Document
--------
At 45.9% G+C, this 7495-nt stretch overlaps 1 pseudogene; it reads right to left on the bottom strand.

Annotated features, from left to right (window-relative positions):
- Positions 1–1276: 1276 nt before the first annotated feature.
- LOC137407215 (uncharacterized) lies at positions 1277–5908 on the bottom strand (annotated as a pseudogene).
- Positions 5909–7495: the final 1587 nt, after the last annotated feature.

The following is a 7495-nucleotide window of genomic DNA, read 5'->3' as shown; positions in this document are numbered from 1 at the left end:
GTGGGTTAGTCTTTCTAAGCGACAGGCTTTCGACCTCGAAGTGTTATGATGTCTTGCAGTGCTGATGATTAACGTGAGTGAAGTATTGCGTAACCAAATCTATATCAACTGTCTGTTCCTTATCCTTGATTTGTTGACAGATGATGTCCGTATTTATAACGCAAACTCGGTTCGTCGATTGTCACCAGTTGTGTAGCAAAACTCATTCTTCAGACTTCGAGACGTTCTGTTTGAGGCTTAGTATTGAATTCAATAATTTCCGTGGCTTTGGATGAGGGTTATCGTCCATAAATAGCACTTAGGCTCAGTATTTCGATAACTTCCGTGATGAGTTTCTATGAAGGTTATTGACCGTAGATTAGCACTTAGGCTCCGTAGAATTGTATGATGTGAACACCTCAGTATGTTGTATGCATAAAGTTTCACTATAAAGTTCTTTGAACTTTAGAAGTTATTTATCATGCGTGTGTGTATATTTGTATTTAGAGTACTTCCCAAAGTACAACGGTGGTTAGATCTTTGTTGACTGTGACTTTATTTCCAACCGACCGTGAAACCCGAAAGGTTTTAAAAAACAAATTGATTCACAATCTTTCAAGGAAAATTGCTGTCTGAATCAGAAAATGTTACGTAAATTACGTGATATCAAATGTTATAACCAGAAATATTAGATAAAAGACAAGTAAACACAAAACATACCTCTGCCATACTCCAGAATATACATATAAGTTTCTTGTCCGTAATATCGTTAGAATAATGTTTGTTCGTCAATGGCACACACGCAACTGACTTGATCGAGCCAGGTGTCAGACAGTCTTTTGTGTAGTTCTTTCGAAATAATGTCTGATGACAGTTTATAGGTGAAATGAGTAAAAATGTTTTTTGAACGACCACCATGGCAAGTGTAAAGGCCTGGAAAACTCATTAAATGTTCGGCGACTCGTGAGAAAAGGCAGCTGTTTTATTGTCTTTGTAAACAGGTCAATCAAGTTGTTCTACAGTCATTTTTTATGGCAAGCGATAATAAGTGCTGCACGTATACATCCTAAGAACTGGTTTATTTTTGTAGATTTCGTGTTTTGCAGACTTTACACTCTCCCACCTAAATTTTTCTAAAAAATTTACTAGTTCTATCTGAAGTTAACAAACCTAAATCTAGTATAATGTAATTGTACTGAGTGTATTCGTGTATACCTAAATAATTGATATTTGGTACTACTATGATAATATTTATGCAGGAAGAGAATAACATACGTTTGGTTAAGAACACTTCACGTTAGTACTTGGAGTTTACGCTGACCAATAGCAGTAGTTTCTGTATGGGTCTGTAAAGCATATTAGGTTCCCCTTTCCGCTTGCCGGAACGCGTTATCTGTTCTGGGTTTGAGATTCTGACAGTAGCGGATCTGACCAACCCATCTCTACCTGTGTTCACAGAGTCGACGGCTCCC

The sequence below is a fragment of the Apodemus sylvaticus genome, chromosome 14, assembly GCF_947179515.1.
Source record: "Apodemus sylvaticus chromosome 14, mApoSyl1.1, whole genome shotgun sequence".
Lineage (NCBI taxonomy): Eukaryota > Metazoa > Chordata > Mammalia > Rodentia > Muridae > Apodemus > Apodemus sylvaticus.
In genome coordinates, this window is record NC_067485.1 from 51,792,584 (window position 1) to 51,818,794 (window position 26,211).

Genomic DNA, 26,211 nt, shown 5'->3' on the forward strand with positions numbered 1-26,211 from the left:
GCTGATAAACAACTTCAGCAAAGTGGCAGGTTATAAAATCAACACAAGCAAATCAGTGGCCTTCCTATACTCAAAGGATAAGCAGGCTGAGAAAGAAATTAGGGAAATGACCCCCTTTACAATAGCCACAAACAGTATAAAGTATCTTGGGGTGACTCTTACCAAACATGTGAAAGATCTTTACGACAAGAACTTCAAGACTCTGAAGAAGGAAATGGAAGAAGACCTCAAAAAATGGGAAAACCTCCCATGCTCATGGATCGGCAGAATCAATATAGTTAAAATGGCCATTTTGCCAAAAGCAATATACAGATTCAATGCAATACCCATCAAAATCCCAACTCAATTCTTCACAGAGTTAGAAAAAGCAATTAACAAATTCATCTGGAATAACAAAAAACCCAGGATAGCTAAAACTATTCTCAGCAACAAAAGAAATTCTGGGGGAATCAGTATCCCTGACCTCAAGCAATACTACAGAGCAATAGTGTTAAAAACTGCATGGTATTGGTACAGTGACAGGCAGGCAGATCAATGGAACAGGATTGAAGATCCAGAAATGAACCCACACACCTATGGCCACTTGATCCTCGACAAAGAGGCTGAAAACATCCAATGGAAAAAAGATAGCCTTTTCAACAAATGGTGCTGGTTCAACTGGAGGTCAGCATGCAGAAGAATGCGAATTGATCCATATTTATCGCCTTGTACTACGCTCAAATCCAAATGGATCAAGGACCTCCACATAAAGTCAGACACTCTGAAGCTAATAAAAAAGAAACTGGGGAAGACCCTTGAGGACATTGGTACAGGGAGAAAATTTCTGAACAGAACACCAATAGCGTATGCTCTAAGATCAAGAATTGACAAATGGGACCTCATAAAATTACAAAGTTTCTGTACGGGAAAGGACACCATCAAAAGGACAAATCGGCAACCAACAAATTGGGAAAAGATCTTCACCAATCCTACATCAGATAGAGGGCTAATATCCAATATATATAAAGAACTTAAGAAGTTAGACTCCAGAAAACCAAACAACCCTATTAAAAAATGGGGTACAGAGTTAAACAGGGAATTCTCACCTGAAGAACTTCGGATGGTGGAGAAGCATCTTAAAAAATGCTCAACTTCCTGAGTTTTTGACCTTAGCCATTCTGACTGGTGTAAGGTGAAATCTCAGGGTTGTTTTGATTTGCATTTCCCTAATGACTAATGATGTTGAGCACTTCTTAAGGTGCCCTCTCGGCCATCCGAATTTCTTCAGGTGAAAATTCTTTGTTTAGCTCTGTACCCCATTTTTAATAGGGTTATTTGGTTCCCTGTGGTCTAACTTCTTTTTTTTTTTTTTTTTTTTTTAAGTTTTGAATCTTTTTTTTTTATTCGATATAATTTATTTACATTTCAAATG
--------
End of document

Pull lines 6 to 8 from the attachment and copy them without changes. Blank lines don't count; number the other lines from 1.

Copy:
The following is a 7495-nucleotide window of genomic DNA, read 5'->3' as shown; positions in this document are numbered from 1 at the left end:
GTGGGTTAGTCTTTCTAAGCGACAGGCTTTCGACCTCGAAGTGTTATGATGTCTTGCAGTGCTGATGATTAACGTGAGTGAAGTATTGCGTAACCAAATCTATATCAACTGTCTGTTCCTTATCCTTGATTTGTTGACAGATGATGTCCGTATTTATAACGCAAACTCGGTTCGTCGATTGTCACCAGTTGTGTAGCAAAACTCATTCTTCAGACTTCGAGACGTTCTGTTTGAGGCTTAGTATTGAATTCAATAATTTCCGTGGCTTTGGATGAGGGTTATCGTCCATAAATAGCACTTAGGCTCAGTATTTCGATAACTTCCGTGATGAGTTTCTATGAAGGTTATTGACCGTAGATTAGCACTTAGGCTCCGTAGAATTGTATGATGTGAACACCTCAGTATGTTGTATGCATAAAGTTTCACTATAAAGTTCTTTGAACTTTAGAAGTTATTTATCATGCGTGTGTGTATATTTGTATTTAGAGTACTTCCCAAAGTACAACGGTGGTTAGATCTTTGTTGACTGTGACTTTATTTCCAACCGACCGTGAAACCCGAAAGGTTTTAAAAAACAAATTGATTCACAATCTTTCAAGGAAAATTGCTGTCTGAATCAGAAAATGTTACGTAAATTACGTGATATCAAATGTTATAACCAGAAATATTAGATAAAAGACAAGTAAACACAAAACATACCTCTGCCATACTCCAGAATATACATATAAGTTTCTTGTCCGTAATATCGTTAGAATAATGTTTGTTCGTCAATGGCACACACGCAACTGACTTGATCGAGCCAGGTGTCAGACAGTCTTTTGTGTAGTTCTTTCGAAATAATGTCTGATGACAGTTTATAGGTGAAATGAGTAAAAATGTTTTTTGAACGACCACCATGGCAAGTGTAAAGGCCTGGAAAACTCATTAAATGTTCGGCGACTCGTGAGAAAAGGCAGCTGTTTTATTGTCTTTGTAAACAGGTCAATCAAGTTGTTCTACAGTCATTTTTTATGGCAAGCGATAATAAGTGCTGCACGTATACATCCTAAGAACTGGTTTATTTTTGTAGATTTCGTGTTTTGCAGACTTTACACTCTCCCACCTAAATTTTTCTAAAAAATTTACTAGTTCTATCTGAAGTTAACAAACCTAAATCTAGTATAATGTAATTGTACTGAGTGTATTCGTGTATACCTAAATAATTGATATTTGGTACTACTATGATAATATTTATGCAGGAAGAGAATAACATACGTTTGGTTAAGAACACTTCACGTTAGTACTTGGAGTTTACGCTGACCAATAGCAGTAGTTTCTGTATGGGTCTGTAAAGCATATTAGGTTCCCCTTTCCGCTTGCCGGAACGCGTTATCTGTTCTGGGTTTGAGATTCTGACAGTAGCGGATCTGACCAACCCATCTCTACCTGTGTTCACAGAGTCGACGGCTCCC

The sequence below is a fragment of the Apodemus sylvaticus genome, chromosome 14, assembly GCF_947179515.1.